It is very frustrating. The real world cost is not equivalent in any way for these scientists to be able to say, “I told you so. Too bad you CHOSE not to listen, not to act.”

    I wonder how many folk are heading out under that setting orange sun to light up a backyard fire and sit around it claiming it just smells so good.

    1. Oh, Tildeb. You speak so much truth. I am one of those people who has been reusing and recycling for decades. I have planted a tree in the garden of every home I have ever lived in, and I’ve lost count of how many that is. You are right. They put the responsibility on us, and we had so little power.

      And I have never understood backyard fire pits, but then I’m not a native Albertan so I can blame my Cockney roots.

  3. I am going to be moderating a discussion group on Addressing Climate Change in the fall. Not long ago I read a book by Naomi Klein: This Changes Everything: Capitalism Versus the Climate which I recommend although I admit it is hard going.

    She points out that we have been misled by those who say small individual choices can make a difference. Massive changes are required – she calls it a civilizational wake-up call. The fossil fuel industry needs to be closed down for one thing. How do you Albertans feel about that? How much popular support does that have? The motivation of capitalism is profit for shareholders- it will never be the welfare of the people or the health of the planet. That has to change also; a strong government is needed to do what needs to be done. Sounds pretty extreme, but extreme measures are required. Sure political parties are concerned about getting re-elected, but if they are not elected, they can’t do anything. This is not an easy fix.

    Educating the public about this is essential, but we are having trouble even convincing people to get vaccinated in order to save their own lives. We need a really big grass roots movement for big changes.

    1. My sense is that change is happening, but it is happening too slowly. In Alberta the fossil fuel industry is in decline, even though our politicians are in denial about that. I know some people who worked in oil- and gas-related jobs are retraining because those jobs are harder to get now.

      As you say, educating the public is essential, but experience may be the most effective teacher.

      1. The politicians are slow because they do not have public support on these issues. That is my point.

        1. Exactly right.

          For individuals to do their part means granting politicians the power to effect large scale change by policy. This is essential.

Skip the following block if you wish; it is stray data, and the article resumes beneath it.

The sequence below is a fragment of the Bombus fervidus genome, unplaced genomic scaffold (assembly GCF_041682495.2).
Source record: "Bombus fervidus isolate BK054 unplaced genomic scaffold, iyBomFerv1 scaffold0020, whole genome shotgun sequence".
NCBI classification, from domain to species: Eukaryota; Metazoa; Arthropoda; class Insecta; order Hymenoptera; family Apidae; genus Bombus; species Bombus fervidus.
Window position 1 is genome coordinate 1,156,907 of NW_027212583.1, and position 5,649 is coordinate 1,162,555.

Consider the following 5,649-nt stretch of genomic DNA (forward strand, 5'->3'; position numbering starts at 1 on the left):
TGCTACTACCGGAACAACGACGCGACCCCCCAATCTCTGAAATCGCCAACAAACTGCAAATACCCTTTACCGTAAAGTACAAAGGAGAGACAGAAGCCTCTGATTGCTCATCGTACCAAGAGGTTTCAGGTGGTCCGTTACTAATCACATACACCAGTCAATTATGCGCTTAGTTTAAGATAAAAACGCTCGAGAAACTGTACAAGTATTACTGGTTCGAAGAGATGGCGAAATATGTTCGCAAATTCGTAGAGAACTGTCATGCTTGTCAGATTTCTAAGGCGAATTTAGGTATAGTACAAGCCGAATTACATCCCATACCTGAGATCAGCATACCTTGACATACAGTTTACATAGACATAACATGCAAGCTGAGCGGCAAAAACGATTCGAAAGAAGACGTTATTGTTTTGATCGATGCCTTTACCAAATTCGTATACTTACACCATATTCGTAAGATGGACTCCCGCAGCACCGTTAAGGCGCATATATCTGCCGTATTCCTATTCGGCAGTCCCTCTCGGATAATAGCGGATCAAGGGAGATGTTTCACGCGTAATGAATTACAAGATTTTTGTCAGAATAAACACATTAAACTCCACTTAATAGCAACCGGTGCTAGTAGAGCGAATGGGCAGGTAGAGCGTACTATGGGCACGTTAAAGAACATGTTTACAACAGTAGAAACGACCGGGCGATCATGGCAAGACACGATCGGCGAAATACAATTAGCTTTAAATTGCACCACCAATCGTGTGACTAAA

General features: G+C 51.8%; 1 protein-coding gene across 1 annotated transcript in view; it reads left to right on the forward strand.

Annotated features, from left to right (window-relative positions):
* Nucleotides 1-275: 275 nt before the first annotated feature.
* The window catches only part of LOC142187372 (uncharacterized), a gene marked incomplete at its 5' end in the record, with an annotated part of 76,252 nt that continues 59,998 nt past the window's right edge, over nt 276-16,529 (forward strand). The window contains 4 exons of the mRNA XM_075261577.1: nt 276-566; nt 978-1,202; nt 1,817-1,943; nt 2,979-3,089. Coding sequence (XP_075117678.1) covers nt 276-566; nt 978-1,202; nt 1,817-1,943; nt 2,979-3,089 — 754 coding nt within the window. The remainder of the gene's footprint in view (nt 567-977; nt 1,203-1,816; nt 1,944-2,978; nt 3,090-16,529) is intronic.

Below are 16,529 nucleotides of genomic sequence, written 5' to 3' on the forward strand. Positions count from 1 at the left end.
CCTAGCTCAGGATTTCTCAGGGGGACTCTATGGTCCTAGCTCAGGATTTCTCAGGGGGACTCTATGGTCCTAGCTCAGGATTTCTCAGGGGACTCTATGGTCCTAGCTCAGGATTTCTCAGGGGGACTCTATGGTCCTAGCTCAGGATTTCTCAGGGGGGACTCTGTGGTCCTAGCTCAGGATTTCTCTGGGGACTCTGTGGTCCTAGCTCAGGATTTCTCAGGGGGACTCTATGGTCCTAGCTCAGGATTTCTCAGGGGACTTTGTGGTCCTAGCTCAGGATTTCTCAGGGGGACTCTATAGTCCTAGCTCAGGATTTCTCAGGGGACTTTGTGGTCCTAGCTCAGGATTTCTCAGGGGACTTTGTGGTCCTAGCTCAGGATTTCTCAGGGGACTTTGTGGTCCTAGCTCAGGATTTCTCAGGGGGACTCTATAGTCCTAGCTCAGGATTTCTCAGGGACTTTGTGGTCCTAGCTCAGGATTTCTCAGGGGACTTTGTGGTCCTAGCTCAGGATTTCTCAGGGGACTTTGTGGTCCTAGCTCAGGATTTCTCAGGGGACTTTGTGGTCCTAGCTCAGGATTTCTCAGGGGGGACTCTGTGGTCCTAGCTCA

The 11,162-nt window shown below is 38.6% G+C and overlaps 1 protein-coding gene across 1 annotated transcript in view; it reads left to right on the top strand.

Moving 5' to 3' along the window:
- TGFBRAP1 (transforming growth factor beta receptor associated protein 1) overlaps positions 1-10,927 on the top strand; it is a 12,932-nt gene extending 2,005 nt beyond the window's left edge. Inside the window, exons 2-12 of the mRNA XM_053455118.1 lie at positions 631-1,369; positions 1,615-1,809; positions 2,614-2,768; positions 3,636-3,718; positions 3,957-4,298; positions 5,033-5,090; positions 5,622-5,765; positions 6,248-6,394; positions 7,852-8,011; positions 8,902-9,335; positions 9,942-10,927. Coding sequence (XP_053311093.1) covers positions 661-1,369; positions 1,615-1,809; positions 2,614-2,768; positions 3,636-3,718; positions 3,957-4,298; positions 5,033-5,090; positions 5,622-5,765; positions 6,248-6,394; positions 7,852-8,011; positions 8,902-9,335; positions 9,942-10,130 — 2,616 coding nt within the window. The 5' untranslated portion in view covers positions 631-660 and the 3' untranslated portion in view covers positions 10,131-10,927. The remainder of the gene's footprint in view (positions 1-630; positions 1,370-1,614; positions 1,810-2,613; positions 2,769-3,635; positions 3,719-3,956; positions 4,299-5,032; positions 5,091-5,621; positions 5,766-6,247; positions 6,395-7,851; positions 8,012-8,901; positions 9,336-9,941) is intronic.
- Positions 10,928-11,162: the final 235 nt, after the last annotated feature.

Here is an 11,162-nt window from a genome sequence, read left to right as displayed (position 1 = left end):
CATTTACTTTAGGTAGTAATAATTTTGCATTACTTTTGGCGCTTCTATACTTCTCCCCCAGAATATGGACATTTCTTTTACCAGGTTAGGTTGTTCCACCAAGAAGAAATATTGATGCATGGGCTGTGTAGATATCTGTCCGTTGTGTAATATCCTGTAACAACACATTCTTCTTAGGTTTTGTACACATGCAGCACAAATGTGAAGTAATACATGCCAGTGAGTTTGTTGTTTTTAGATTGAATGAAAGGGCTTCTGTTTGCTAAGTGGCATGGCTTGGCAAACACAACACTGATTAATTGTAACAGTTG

But rather than individuals understanding it is their duty to vote responsibly this way, individuals vote for people to take public office who deny climate change is real, who make excuses that it’s too expensive to alter course, who believe there’s some doubt about the science, who are not willing to tackle the problem. But these individuals will recycle their water bottles and think they are part of the solution rather than the major impediment to it.

          I’ve also noticed the lack of understanding plays out in things like Tesla, where anything negative about the company gets a bigger font and higher placement and wider circulation in all kinds of media whereas the fossil automotive industry get kudos for the slightest appearance of token advancement. Even the metric commonly used of adding renewable energy or reducing fossil fuel use is equivalent to ‘taking this number of cars off the road’ as if CARS are the problem. This spills over to energy use in things like light bulbs and appliances as if ELECTRICITY is the problem! And it spills over into all kinds of competing industries where unregulated stuff (like ‘natural’ pharmaceuticals and low intensity farming) use ‘carbon footprint’ to make it seem like these products are more conscientious than the other ‘bad’ ones… you know, the regulated industries.

          See what’s happening? See the tactic unwitting people play in advancing the wrong problem? The problem is burning fossil fuels. It’s not that hard to understand. So the solution must rest with changing the energy at the SOURCE and this requires government regulation to tilt the playing field away from burning fossil fuels and directly towards renewable energy.

          I suspect most people don’t understand that they – through government regulation – are already subsidizing oil and gas to the tune of billions – even tens of billions – per year right now (in Canada) while going along with whatever criticisms and complaints cast renewables as ‘too expensive’. So part of the way to mitigate climate change is to understand the solution REQUIRES government action and subsidy. That’s how individuals can make a difference: by waking up.